Kicking players out of your group. Your experiences and reasons?

I just kicked a player out of my group after three sessions of this new group. A few weeks before I kicked another out of my different/second D&D group. That is very rare for me. I got to thinking though. How to avoid it, why I did it and how I prefer to do it if I absolutely must.

In both cases the players were rather new and simply not a good fit. I run a game which I explicitly advertise to any potential players as: high risk, rules-lite, homebrew OSR rules, lower-ish magic, low power level/stats, challenging, requiring clever thinking on the players parts, very cooperative, low on party-splits, no PVP or creepy or traumatizing stuff as well as collaborative story-telling and role-playing heavy. I make it very clear what I am (not) looking for in players and the sessions. I often have complete newbies join and in the vast majority of cases that works out grand.

To illustrate one of the cases/persons in question, let’s call him “Nick”, I kicked Nick out because:

We had one of the best sessions I have run in months, everyone but Nick was really, really into it and super complimentary afterwards. Nick initially was also very into it, however at one point towards the end of the session he became down/frustrated and started complaining about the game… This switch happened very suddenly and immediately after Nick made a few very bad rolls and several very bad tactical choices: getting himself split of from the party and almost killed. Despite the entire group and myself giving him many outs or suggesting he could also retreat or try any different, far less risky tactic.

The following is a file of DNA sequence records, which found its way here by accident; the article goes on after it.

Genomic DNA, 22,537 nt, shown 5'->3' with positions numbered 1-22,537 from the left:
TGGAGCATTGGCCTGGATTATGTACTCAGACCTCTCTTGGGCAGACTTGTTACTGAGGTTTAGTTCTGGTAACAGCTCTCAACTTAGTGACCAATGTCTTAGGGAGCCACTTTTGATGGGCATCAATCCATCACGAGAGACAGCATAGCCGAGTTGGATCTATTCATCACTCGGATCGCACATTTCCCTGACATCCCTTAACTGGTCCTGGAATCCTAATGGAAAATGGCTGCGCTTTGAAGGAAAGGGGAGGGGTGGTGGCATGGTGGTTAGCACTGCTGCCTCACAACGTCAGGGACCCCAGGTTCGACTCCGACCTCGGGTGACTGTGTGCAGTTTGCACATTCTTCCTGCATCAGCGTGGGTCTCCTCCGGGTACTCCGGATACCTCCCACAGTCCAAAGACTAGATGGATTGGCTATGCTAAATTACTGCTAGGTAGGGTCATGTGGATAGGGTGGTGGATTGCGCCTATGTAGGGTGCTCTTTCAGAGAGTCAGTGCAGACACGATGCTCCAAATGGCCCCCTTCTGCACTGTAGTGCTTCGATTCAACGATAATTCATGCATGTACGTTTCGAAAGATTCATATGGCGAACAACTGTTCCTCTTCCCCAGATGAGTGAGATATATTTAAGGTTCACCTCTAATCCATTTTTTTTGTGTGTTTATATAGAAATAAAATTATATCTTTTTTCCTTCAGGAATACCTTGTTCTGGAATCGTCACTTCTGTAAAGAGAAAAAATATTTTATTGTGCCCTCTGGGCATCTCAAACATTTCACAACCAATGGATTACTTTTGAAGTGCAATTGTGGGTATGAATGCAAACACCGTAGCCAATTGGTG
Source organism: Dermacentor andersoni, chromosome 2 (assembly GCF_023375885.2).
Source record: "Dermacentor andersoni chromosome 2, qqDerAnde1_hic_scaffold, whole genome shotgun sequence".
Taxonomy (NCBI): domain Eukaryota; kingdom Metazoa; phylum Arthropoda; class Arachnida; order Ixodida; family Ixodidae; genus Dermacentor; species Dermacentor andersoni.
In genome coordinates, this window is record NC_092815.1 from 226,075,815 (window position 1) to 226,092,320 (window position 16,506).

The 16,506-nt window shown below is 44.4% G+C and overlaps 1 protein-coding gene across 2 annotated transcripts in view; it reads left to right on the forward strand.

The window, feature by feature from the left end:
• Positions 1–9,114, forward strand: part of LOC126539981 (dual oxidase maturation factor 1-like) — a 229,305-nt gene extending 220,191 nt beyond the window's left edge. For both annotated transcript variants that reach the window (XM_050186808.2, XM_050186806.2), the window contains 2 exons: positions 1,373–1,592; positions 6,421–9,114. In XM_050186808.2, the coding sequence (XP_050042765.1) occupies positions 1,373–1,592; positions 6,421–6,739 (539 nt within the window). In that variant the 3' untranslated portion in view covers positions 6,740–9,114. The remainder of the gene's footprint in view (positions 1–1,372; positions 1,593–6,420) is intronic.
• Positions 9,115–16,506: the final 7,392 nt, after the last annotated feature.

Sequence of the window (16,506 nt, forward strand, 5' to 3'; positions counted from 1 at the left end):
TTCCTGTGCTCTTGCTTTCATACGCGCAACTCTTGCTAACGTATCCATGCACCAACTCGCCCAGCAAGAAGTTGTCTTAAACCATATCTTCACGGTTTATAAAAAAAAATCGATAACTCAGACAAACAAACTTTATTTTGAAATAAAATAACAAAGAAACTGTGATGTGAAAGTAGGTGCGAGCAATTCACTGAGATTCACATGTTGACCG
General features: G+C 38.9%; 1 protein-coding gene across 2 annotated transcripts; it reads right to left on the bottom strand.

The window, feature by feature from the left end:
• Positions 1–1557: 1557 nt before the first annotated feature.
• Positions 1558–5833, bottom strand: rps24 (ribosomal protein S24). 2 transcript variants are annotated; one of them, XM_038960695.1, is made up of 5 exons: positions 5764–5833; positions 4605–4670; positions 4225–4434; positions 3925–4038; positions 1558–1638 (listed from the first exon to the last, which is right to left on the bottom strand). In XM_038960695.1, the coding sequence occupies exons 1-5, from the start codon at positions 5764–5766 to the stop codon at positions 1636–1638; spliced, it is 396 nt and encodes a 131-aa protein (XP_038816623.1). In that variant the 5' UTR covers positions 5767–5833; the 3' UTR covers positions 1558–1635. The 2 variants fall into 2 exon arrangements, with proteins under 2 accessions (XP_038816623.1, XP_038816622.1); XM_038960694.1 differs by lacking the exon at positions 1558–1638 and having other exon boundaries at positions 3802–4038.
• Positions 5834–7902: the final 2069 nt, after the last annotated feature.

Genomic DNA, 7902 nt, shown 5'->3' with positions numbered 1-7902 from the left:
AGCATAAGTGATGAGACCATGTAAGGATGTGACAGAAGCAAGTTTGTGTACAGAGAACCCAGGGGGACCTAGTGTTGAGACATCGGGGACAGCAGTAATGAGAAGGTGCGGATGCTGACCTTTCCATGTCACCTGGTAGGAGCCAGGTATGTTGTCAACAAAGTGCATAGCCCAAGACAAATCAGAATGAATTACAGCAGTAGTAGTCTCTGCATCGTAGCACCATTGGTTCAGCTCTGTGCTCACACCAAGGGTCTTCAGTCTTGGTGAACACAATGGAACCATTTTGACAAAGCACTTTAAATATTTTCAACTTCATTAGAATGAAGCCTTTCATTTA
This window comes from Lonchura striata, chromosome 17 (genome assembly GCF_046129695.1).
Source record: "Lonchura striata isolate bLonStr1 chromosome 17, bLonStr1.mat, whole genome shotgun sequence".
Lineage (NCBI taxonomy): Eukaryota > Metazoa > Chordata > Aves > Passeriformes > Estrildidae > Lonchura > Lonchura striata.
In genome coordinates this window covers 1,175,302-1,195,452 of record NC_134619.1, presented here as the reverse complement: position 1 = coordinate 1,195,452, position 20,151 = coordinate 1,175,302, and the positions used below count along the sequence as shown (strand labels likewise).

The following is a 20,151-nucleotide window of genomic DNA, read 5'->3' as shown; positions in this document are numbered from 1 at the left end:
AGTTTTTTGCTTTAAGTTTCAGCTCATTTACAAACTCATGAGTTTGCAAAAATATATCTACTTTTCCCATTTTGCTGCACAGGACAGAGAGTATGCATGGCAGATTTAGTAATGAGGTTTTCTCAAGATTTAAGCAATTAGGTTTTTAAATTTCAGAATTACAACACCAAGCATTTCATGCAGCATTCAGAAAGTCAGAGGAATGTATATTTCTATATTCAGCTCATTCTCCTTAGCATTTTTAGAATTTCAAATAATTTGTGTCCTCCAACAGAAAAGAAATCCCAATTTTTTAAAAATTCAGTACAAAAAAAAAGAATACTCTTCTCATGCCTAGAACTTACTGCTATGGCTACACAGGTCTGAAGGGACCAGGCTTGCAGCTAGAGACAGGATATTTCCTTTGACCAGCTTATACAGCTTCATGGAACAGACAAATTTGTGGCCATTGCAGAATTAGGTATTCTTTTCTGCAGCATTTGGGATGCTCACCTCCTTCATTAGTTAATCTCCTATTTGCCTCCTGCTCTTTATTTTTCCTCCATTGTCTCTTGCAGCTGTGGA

It was a matter of Nick wanting to do the most, do it his way, not listening or compromising, wanting to use his class skills as much as possible (he even stated this at one point) and be in the spotlight as much as possible. This despite me having an explicit part in my document I let all new players read. In that I state clearly I want everyone to have an equal say, spotlight, voice and role during the game, or at least as close as is practically possible and suits the character.

From the get go there was a bit of a language barrier as everyone else spoke (a more) native English. No biggie by itself. But combine that with Nick just talking/deciding much more than anyone else and not taking any suggestions and raising his voice/talking over people at time and party splitting despite me being clear I am not really into that. Tbf in the situation it initially made sense, but he just kept being by himself when it no longer made sense at all and he was getting clobbered by enemies.

What really clinched it was him getting a bit too serious/emo and complaining about the rolls, my calls, making really weird and illogical, tactical choices even when I and the others warned him it might not be in his or the party’s interest and would be very risky / dangerous. For instance Nick tried to convince a higher level Rogue leader that he was a member of this person’s Rogue’s guild, twice, right before and even during! a fight with said Rogue leader. Just because he was wearing some clothes he took of a guild member the party had killed he thought he should be able to be convincing. All this while said Rogue’s guild leader was standing 1 meter away from him and another Rogue guarding this hide-out had already shouted the “intruders!” alarm seconds before…